Infectious panniculitis is an inflammation of the subcutaneous tissue which caused by a variety of pathogens such as bacteria, fungi, and parasites.  However, only few case reports had demonstrated that CL can cause panniculitis.  The aim of the present study is to evaluate the histopathology of CL with special emphasis on the presence of panniculitis through utilizing a deep skin biopsies to include the subcutaneous tissue in the studied specimens.
| Materials and methods|| |
This case series interventional study has involved 35 patients with CL; all of them had been diagnosed clinically by two dermatologists. Their ages ranged from 8-58 years. Multiple smears were obtained from the boundaries of the lesions by dental broach, and deep incisional biopsies reaching the subcutis were taken from the most indurated border of the lesions by using surgical blade sized 11. The paraffin-embedded specimens were stained with hematoxylin-eosin (H and E) stain, and Novy-MacNeal-Nicolle culture medium was done in all cases. Polymerase chain reaction (PCR), using mini-exon as a DNA target-based method, was performed to confirm the diagnosis for all patients.  Statistical analysis was performed using SPSS version 16.0 (SPSS, Inc., Chicago, IL, USA). Ethical approval has obtained from the higher Board for Medical Specializations, and all patients gave their consent to participate in this work after full education about the nature of the study.
| Results|| |
Thirty-five patients (18 women and 17 men) with diagnosis of CL had been evaluated. Ten patients had single lesion while 25 patients had multiple lesions ranging from 2-7. The duration of the disease ranged from 1-7 months with a mean duration of 3 months. The smears were positive for the amastigote in 21 (60%) of cases, Leishman-Donovan (LD) bodies were seen in 7 (20%) of histopathology sections, culture demonstrated the parasite in 24 (68%) patients while PCR was positive in 32 (91.4%) patients. L. tropica (60%) and L. minor (40%) were the two species which had been recognized by PCR in this study.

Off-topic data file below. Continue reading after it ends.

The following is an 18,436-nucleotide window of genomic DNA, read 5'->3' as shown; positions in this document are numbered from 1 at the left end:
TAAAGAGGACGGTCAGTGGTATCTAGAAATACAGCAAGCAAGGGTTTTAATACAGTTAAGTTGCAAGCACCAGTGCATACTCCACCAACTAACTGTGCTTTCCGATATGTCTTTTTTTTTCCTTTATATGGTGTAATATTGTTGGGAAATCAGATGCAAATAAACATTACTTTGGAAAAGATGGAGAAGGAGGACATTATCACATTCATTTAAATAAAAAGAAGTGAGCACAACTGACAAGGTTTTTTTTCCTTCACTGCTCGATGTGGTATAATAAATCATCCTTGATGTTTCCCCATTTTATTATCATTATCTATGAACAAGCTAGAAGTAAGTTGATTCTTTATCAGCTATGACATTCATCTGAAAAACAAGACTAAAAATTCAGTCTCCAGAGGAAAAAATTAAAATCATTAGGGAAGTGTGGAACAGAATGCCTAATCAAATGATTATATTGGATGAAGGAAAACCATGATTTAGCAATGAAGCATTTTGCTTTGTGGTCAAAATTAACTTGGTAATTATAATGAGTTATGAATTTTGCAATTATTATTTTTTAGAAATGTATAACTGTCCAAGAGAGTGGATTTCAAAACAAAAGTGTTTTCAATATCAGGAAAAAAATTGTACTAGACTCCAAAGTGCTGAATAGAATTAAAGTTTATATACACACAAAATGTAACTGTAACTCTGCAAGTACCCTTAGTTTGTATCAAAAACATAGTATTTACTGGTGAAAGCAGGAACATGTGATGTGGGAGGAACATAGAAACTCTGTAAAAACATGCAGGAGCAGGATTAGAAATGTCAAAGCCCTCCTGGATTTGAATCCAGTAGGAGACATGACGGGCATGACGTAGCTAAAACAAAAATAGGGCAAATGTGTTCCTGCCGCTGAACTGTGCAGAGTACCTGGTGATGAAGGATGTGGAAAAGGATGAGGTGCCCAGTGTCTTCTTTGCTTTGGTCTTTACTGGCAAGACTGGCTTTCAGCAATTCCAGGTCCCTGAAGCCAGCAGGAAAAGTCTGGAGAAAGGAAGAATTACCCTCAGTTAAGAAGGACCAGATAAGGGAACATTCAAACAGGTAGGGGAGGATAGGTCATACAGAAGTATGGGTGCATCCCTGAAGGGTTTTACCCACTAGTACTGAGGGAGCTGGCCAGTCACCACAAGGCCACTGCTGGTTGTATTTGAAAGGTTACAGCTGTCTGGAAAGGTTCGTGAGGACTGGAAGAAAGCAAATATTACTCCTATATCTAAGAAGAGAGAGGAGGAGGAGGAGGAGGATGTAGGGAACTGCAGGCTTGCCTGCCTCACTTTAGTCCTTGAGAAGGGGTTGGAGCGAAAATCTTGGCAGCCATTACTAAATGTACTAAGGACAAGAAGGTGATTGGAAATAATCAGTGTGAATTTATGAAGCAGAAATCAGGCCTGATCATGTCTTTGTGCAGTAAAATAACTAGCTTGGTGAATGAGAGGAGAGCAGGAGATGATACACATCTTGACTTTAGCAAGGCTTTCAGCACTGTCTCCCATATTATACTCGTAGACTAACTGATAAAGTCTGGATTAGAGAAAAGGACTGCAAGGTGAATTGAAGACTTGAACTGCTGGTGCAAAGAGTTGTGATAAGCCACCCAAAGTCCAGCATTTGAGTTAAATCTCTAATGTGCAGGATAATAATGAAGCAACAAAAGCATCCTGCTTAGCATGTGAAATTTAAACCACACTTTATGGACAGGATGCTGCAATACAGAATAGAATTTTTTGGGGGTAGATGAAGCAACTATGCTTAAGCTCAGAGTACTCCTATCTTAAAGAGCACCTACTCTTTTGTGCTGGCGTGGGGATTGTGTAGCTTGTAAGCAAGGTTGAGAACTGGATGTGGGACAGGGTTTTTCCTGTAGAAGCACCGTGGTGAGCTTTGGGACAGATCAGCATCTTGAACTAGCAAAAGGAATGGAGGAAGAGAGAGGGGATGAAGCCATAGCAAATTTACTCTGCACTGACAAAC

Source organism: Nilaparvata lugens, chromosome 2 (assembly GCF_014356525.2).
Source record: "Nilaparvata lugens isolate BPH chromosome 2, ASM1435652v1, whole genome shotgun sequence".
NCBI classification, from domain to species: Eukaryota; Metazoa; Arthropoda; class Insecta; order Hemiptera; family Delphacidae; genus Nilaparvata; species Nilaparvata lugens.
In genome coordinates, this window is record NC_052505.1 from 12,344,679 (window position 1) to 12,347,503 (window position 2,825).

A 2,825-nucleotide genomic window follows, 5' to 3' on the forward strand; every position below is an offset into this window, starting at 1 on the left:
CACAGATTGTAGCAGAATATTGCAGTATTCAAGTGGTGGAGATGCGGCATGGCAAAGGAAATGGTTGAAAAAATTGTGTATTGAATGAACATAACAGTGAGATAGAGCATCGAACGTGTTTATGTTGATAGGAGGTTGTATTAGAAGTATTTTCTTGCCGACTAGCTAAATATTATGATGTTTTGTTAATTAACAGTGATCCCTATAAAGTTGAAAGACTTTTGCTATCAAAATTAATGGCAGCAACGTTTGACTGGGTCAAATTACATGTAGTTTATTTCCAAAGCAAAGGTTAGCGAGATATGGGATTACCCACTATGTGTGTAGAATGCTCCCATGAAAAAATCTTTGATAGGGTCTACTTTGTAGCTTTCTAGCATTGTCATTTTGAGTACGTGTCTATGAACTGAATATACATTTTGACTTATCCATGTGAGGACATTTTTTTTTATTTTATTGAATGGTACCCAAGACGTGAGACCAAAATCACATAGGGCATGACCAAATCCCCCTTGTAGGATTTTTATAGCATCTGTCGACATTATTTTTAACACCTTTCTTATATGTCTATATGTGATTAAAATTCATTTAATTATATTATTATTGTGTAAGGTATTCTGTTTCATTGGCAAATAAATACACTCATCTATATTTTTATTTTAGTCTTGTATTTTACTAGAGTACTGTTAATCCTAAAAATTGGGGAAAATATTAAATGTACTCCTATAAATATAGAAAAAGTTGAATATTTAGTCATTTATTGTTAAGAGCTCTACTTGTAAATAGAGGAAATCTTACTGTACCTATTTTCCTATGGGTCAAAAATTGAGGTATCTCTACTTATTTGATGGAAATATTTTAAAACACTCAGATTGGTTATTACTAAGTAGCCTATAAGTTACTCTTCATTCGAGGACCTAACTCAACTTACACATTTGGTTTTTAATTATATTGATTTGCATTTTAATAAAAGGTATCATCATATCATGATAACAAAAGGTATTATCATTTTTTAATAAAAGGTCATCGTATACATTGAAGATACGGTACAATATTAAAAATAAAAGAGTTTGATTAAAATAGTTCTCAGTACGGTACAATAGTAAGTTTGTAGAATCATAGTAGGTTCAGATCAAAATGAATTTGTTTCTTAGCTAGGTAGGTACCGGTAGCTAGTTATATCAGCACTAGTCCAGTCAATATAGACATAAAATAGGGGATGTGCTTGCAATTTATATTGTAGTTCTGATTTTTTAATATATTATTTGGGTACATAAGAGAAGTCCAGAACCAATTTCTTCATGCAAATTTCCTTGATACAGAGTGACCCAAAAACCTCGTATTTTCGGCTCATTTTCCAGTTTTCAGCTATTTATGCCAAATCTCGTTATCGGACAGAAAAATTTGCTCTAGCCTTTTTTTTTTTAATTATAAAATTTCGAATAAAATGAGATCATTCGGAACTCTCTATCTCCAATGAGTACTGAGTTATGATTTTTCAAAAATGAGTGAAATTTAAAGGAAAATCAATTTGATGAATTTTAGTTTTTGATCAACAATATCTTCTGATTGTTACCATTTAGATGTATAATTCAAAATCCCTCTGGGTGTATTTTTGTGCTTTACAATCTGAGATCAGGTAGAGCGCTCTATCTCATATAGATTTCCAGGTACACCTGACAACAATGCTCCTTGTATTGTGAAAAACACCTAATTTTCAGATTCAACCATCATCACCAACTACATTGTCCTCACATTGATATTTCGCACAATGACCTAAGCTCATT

The histopathology of CL was variable according to the age of lesions and the type whether it is ulcerative or dry, but the general picture was that of a spectrum with one end as diffuse and dense lymphohistiocytic infiltration with foci of plasma cells while, on the other end, there was the full development of epithelioid granuloma with sparse or no plasma cells [Figure 1]. Some of these granulomas have a tendency for peri-appendgeal involvement, and sometimes even with intra-follicular invasion of the mononuclear cellular infiltrate [Figure 2].LD bodies were seen in the upper dermis in 7 (20%) cases, particularly in the early ulcerative lesions, as small round or oval bodies which stain pale blue with Giemsa or a pale blue-gray with H and E [Figure 3]. The histopathological changes were summarized in [Table 1].
|Figure 1: Epidermal changes showing acanthosis and interface dermatitis while the dermis has diffuse lymphohistiocytic infiltration with Langhans giant cell formation (H and E, ×100)|
Click here to view
|Figure 3: Leishman - Donovan bodies appearing as metachromatic bodies both inside and outside the macrophages with aggregate of plasma cells (H and E, ×1000)|